This entry perennial garden features easy-care plants that look good year-round.
Sometimes a simple plan is the best plan. In this case, a perennial garden developed by landscape designer Kristopher Dabner uses common, easy-growing plant varieties to produce an entry garden that is a cinch to take care of and that looks good in all four seasons. Long-blooming perennials such as coreopsis, daylily, and pincushion flower provide color from spring through fall, as well as attractive foliage when not in bloom. Maidengrass and yew provide color and texture into the winter, when the perennials are asleep under the snow.
Before you begin planting, check your soil for a good, crumbly texture (like chocolate cake). If you squeeze a little in your hand, it sticks together somewhat but still crumbles apart easily. Use the guidelines below to improve your soil quality.
Clay soil: Add as much organic matter -- compost, composted manure, peat moss, or humus -- as you want. Do not add sand alone to clay soils, or you risk creating a concretelike substance. Mix sand with peat moss or compost first and then thoroughly mix into soil. Add organic matter annually.
Sandy or high-silt soil: Blend topsoil with compost or peat moss and add to soil.
Alkaline soil: Mix peat moss or oak leaf mold into planting beds to gently lower the pH. Or mix soil sulfur into the ground for a faster effect. Some plants, such as azaleas, rhododendrons, camellias, and blueberries, need acidic soil.
Test Garden Tip: Add organic matter to soil before planting. Dabner prefers locally available compost, such as that made by garden centers or private firms. To find a source in your area, look in the Yellow Pages under "Recycling."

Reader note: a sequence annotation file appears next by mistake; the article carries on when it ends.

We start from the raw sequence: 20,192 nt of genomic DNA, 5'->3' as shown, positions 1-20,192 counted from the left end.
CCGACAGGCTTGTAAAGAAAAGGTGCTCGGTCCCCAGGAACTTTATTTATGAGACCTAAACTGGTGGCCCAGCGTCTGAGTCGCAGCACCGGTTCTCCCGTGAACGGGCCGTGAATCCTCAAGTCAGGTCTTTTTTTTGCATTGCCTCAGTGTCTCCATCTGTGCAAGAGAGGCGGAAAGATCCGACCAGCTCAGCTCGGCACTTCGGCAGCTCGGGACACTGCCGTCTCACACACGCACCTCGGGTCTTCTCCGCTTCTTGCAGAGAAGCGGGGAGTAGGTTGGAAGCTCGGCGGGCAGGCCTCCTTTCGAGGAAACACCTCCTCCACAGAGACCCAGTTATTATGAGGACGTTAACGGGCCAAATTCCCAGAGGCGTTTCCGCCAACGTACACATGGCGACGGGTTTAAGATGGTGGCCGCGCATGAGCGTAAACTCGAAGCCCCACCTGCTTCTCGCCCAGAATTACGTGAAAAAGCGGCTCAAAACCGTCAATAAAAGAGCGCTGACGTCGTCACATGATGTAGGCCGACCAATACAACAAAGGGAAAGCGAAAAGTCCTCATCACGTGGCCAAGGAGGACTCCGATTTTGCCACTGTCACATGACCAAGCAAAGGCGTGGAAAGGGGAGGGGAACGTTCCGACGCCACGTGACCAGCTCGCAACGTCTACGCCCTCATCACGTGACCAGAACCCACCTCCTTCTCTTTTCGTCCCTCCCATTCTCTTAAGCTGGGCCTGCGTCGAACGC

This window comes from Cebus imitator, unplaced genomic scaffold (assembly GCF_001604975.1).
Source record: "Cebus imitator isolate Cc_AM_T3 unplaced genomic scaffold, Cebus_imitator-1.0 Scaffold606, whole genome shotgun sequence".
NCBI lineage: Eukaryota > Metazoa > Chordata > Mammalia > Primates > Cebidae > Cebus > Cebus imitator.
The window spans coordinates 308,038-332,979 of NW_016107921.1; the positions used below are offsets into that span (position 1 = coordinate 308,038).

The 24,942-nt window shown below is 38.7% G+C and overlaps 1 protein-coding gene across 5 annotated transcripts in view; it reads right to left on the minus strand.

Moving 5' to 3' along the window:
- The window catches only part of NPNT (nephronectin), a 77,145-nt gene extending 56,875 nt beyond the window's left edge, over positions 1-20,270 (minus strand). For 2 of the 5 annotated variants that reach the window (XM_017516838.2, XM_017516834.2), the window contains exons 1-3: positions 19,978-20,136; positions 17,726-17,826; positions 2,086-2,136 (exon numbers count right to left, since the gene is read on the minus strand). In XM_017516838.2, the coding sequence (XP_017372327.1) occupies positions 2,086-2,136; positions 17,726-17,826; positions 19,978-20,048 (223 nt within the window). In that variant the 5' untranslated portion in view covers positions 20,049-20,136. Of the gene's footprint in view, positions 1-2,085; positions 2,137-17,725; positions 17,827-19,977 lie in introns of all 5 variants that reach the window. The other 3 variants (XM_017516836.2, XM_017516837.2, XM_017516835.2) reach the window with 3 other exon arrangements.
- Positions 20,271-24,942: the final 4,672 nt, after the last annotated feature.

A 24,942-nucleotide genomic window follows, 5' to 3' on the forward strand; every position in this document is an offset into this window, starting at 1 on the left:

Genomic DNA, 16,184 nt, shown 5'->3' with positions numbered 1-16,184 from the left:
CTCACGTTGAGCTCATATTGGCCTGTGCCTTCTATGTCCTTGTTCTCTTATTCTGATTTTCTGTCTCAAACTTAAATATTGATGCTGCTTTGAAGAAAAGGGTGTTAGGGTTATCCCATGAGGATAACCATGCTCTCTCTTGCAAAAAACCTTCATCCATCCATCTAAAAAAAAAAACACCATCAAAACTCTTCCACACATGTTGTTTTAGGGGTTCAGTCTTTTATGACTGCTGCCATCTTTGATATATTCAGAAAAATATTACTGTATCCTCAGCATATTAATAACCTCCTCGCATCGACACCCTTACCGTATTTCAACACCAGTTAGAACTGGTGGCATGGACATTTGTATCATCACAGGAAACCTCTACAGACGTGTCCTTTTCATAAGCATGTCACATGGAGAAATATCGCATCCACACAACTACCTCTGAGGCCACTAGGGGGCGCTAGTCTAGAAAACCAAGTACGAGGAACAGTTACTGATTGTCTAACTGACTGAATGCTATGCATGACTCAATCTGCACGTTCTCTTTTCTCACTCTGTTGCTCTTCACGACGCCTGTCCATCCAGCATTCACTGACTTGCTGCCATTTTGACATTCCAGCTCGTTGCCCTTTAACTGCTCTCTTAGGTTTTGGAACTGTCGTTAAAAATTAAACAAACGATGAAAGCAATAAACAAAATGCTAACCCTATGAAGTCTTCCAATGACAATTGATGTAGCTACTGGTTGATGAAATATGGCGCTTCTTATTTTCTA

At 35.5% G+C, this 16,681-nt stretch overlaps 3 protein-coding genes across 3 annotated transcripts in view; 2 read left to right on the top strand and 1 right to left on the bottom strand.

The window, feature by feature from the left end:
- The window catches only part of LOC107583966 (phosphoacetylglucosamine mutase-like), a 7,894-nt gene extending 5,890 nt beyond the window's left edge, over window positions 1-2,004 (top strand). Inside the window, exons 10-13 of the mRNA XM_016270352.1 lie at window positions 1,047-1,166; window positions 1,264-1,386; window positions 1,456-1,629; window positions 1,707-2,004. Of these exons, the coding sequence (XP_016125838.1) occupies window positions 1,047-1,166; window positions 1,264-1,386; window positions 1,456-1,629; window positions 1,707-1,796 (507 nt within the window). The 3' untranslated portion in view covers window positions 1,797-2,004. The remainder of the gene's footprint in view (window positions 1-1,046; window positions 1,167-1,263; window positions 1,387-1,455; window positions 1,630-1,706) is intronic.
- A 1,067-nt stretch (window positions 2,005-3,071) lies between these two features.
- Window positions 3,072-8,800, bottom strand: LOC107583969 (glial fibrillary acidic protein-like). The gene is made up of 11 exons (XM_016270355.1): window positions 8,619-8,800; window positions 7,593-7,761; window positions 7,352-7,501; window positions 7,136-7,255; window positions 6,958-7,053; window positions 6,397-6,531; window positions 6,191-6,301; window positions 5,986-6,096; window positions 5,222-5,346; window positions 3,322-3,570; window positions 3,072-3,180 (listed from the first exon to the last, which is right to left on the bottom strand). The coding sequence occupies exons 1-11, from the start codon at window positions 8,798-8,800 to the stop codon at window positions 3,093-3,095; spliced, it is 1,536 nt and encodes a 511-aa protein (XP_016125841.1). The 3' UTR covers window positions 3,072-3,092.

Although designed for the Kansas City, Missouri, area (Zone 5), most of the plants here will thrive throughout most of the United States. For best results, plant in full sun; most of the plants will also perform well in partial shade. To ensure good results in your area, purchase plants from local garden centers, substituting similar plants for those varieties not well suited to your Zone.
The main portion of the plan measures approximately 28 feet across by 20 feet deep, but the garden could easily be expanded or reduced by altering the number of each type of plant.
See below for a planting diagram and plant materials.
Be maintenance-minded. For an easy-care garden, select plants that don't demand daily attention. In this garden, Dabner chose shrubs that don't require heavy pruning. Annual trimming keeps the boxwoods tidy; twice-yearly snipping holds the yews in check. Shape the lilac standards flanking the front door annually, right after bloom. Perennials need to be deadheaded as flowers fade; in fall or early spring, cut old growth back to a few inches from the ground.
Stage the seasons. Plant bulbs in the autumn for spring blooms. Create seasonal flair by choosing bulbs in shades of blue, pink, and white; then changing the color scheme of your yard with bold red, yellow, and orange flowers in summer.
Use evergreens and structural objects, such as an urn, to maintain visual interest through winter. They're particularly effective in landscapes that experience snowy winters.
Measure up. Carefully consider the size of the space you have and how much you can reasonably fit. Remember that you need access to plants for trimming and deadheading.
Shop smart. Plan your front-yard makeover in phases; do one bed, then another in the following season or year to reduce costs. Dabner suggests making a plant shopping list and sticking to it. "When you have a list, you can shop at hardware and home improvement stores successfully. Try to buy plants when they're fresh off the truck for best quality," he says. He also urges getting plant starts from neighbors. "It's a way to make friends and get helpful advice about what grows best in your area!"
Whether you're staging an entry area or a secluded backyard getaway, your garden needs a focus -- something that's eye-catching and draws guests into your escape. Keep durability and maintenance in mind when selecting objects. Stone is the longest-lasting choice; iron lasts but can rust if not treated. Painted objects will fade and eventually peel, and terra-cotta can crack and crumble if exposed to wintry conditions.
Containers, sculptural elements, furnishings such as a bench or chair, water gardens, and petal-packed flowers can all play the role of garden star. Select your favorite element and make it the point of your patch.